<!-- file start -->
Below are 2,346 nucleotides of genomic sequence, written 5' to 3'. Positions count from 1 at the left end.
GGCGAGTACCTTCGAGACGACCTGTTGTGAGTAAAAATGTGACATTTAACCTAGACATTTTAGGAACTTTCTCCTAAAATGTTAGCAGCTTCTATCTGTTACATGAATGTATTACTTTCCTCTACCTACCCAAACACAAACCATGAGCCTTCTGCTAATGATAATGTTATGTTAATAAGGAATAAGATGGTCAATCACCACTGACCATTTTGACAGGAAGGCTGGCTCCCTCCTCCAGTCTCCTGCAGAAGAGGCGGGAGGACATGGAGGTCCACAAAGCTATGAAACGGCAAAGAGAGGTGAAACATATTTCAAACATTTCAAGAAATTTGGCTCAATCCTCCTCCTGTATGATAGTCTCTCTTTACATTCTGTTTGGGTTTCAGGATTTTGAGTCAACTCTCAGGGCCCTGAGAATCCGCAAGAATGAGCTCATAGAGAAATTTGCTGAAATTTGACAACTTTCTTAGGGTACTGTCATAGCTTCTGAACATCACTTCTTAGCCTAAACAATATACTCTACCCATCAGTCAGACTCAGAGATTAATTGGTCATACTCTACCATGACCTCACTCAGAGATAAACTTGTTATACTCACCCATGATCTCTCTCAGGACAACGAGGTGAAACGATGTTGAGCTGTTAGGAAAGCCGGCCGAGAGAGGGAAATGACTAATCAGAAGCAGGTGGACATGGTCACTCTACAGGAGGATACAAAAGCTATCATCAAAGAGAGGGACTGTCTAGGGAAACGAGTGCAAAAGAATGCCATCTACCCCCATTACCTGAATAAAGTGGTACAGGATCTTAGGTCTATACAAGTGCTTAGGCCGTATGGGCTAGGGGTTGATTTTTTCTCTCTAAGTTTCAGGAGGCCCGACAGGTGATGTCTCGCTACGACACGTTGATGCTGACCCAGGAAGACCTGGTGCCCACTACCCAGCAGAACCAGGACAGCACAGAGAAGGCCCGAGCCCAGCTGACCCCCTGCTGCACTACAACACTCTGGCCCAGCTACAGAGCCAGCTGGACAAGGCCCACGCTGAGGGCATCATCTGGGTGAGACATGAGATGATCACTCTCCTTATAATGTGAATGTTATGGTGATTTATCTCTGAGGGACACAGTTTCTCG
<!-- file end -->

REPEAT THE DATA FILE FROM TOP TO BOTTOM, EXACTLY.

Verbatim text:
Below are 2,346 nucleotides of genomic sequence, written 5' to 3'. Positions count from 1 at the left end.
GGCGAGTACCTTCGAGACGACCTGTTGTGAGTAAAAATGTGACATTTAACCTAGACATTTTAGGAACTTTCTCCTAAAATGTTAGCAGCTTCTATCTGTTACATGAATGTATTACTTTCCTCTACCTACCCAAACACAAACCATGAGCCTTCTGCTAATGATAATGTTATGTTAATAAGGAATAAGATGGTCAATCACCACTGACCATTTTGACAGGAAGGCTGGCTCCCTCCTCCAGTCTCCTGCAGAAGAGGCGGGAGGACATGGAGGTCCACAAAGCTATGAAACGGCAAAGAGAGGTGAAACATATTTCAAACATTTCAAGAAATTTGGCTCAATCCTCCTCCTGTATGATAGTCTCTCTTTACATTCTGTTTGGGTTTCAGGATTTTGAGTCAACTCTCAGGGCCCTGAGAATCCGCAAGAATGAGCTCATAGAGAAATTTGCTGAAATTTGACAACTTTCTTAGGGTACTGTCATAGCTTCTGAACATCACTTCTTAGCCTAAACAATATACTCTACCCATCAGTCAGACTCAGAGATTAATTGGTCATACTCTACCATGACCTCACTCAGAGATAAACTTGTTATACTCACCCATGATCTCTCTCAGGACAACGAGGTGAAACGATGTTGAGCTGTTAGGAAAGCCGGCCGAGAGAGGGAAATGACTAATCAGAAGCAGGTGGACATGGTCACTCTACAGGAGGATACAAAAGCTATCATCAAAGAGAGGGACTGTCTAGGGAAACGAGTGCAAAAGAATGCCATCTACCCCCATTACCTGAATAAAGTGGTACAGGATCTTAGGTCTATACAAGTGCTTAGGCCGTATGGGCTAGGGGTTGATTTTTTCTCTCTAAGTTTCAGGAGGCCCGACAGGTGATGTCTCGCTACGACACGTTGATGCTGACCCAGGAAGACCTGGTGCCCACTACCCAGCAGAACCAGGACAGCACAGAGAAGGCCCGAGCCCAGCTGACCCCCTGCTGCACTACAACACTCTGGCCCAGCTACAGAGCCAGCTGGACAAGGCCCACGCTGAGGGCATCATCTGGGTGAGACATGAGATGATCACTCTCCTTATAATGTGAATGTTATGGTGATTTATCTCTGAGGGACACAGTTTCTCG